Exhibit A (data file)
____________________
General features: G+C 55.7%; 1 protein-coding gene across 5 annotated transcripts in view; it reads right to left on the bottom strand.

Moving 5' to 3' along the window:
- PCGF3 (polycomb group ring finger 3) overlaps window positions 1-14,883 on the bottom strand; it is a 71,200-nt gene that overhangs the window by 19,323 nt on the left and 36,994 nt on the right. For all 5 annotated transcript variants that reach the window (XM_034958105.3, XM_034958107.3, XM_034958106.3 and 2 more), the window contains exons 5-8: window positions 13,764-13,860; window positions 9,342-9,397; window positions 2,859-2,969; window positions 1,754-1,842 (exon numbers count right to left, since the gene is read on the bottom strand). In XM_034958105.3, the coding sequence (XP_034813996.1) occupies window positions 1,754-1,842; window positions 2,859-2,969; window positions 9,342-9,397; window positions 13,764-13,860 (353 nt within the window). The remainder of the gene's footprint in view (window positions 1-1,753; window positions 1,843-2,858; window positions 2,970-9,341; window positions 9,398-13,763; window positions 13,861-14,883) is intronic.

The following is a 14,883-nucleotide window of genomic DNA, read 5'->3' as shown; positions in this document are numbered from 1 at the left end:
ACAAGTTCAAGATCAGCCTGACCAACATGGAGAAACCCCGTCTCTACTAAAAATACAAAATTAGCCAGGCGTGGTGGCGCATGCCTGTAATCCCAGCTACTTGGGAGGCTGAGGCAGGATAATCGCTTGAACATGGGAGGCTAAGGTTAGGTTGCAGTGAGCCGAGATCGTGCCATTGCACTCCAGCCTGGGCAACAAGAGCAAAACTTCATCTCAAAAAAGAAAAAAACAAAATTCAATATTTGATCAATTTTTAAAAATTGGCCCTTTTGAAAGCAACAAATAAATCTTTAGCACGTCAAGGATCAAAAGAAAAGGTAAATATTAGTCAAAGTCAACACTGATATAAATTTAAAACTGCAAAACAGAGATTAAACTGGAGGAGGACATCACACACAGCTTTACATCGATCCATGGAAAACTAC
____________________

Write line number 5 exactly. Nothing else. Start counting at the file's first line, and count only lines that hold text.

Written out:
ACAAGTTCAAGATCAGCCTGACCAACATGGAGAAACCCCGTCTCTACTAAAAATACAAAATTAGCCAGGCGTGGTGGCGCATGCCTGTAATCCCAGCTACTTGGGAGGCTGAGGCAGGATAATCGCTTGAACATGGGAGGCTAAGGTTAGGTTGCAGTGAGCCGAGATCGTGCCATTGCACTCCAGCCTGGGCAACAAGAGCAAAACTTCATCTCAAAAAAGAAAAAAACAAAATTCAATATTTGATCAATTTTTAAAAATTGGCCCTTTTGAAAGCAACAAATAAATCTTTAGCACGTCAAGGATCAAAAGAAAAGGTAAATATTAGTCAAAGTCAACACTGATATAAATTTAAAACTGCAAAACAGAGATTAAACTGGAGGAGGACATCACACACAGCTTTACATCGATCCATGGAAAACTAC